If you want to read more on this -- got quite a lot of e-mail -- go to the blog: CNN.com/CaffertyFile.
BLITZER: All right, Jack. Thank you. Jack Cafferty with "The Cafferty File."
A hidden camera records some controversial remarks by an NPR executive. The activist behind it also controversial. We'll have the story next.
BLITZER: Controversial remarks captured in a sting targeting National Public Radio, and the people behind the hidden camera are no strangers to the controversy either. Let's bring in Brian Todd. He's been looking into this story for us.
What's this one, Brian, all about?
BRIAN TODD, CNN CORRESPONDENT: Wolf, this is a sting by a controversial activist and conservative filmmaker named James O'Keefe. NPR has taken recent hits for firing analyst Juan Williams for his comments on Muslims and for taking money from billionaire left-leaning philanthropist George Soros. Now the radio network is doing damage control again.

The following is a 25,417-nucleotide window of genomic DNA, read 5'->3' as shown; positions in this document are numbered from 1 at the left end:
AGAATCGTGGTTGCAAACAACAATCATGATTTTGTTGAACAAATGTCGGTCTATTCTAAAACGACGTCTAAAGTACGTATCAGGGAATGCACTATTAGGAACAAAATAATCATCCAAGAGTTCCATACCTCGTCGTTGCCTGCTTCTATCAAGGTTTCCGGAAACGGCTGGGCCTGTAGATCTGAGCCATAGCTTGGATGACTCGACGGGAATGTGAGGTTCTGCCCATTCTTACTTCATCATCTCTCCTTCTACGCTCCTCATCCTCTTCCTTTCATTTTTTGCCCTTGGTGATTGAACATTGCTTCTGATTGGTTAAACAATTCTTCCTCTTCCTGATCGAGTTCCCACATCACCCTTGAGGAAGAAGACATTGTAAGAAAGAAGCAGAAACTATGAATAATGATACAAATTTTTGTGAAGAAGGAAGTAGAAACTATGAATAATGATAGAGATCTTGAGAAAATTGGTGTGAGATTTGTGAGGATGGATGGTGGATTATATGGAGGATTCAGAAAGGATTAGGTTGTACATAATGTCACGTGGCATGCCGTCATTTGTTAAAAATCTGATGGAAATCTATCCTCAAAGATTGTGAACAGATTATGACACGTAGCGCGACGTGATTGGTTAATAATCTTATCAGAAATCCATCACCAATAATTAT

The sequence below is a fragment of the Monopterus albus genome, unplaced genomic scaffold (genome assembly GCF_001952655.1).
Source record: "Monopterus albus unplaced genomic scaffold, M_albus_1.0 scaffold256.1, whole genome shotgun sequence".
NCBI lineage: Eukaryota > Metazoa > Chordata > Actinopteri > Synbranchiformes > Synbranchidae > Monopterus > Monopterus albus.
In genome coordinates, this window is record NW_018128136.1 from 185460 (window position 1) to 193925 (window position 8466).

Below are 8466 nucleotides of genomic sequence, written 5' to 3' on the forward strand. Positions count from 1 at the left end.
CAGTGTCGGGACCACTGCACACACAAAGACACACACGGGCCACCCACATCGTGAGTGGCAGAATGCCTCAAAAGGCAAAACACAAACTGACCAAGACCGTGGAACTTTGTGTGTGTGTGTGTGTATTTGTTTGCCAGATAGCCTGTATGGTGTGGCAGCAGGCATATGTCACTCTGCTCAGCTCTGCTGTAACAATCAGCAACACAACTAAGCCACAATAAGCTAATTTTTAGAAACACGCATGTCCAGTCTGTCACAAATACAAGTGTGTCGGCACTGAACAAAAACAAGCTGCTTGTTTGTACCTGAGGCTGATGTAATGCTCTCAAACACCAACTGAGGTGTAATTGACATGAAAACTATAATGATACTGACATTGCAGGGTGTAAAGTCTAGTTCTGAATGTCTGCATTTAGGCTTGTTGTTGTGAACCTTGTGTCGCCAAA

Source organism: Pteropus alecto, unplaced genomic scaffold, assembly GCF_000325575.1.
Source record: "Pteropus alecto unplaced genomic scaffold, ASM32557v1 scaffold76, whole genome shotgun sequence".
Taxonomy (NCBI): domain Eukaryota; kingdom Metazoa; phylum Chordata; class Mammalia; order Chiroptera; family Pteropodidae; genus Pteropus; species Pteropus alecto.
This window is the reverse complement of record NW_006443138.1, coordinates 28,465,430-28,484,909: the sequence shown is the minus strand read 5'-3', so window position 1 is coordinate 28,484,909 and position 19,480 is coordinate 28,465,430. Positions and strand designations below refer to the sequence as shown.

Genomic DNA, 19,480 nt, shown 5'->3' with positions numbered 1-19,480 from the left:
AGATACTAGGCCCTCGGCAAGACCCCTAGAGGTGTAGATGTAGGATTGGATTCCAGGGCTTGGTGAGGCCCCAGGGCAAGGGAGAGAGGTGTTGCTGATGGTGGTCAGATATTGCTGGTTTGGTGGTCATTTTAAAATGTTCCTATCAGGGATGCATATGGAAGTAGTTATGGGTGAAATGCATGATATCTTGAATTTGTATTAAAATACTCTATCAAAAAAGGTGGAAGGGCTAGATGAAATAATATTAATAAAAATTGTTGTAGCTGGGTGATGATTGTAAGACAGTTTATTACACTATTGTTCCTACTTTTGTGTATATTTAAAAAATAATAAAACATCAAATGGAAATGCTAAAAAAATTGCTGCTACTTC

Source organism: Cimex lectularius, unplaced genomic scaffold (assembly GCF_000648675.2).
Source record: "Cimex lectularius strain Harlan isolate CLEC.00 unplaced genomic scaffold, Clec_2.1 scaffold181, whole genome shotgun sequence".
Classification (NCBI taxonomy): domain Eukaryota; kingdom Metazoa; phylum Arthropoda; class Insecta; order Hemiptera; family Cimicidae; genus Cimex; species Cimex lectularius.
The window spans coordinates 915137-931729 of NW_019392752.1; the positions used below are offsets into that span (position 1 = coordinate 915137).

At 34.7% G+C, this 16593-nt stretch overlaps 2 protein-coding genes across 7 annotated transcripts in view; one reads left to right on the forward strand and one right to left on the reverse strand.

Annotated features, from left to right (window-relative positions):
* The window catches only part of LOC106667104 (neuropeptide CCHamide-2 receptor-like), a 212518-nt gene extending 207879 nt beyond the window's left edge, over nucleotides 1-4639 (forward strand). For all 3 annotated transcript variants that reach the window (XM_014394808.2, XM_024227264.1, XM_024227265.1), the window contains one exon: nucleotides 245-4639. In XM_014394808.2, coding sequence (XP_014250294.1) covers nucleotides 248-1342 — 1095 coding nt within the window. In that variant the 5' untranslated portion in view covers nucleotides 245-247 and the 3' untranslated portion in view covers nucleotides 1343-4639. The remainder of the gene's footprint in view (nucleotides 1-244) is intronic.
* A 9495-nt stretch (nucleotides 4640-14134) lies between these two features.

(BEGIN VIDEOTAPE) TODD (voice-over): You're looking at a sting operation, a setup by people who know how to do it. NPR Foundation executive Ron Schiller thinks he's meeting with a potential donor, but he's actually being pumped. Here are clips of what he's caught saying about Republicans and the Tea Party.
RON SCHILLER, NPR FOUNDATION EXECUTIVE: The current Republican Party, particularly the Tea Party, is fanatically involved with people's personal lives and very fundamental Christian -- and I wouldn't even call it Christians, this weird evangelical -- kind of move.
TODD: In the edited video, an actor posing as a Muslim Foundation executive is heard prompting Schiller for his views.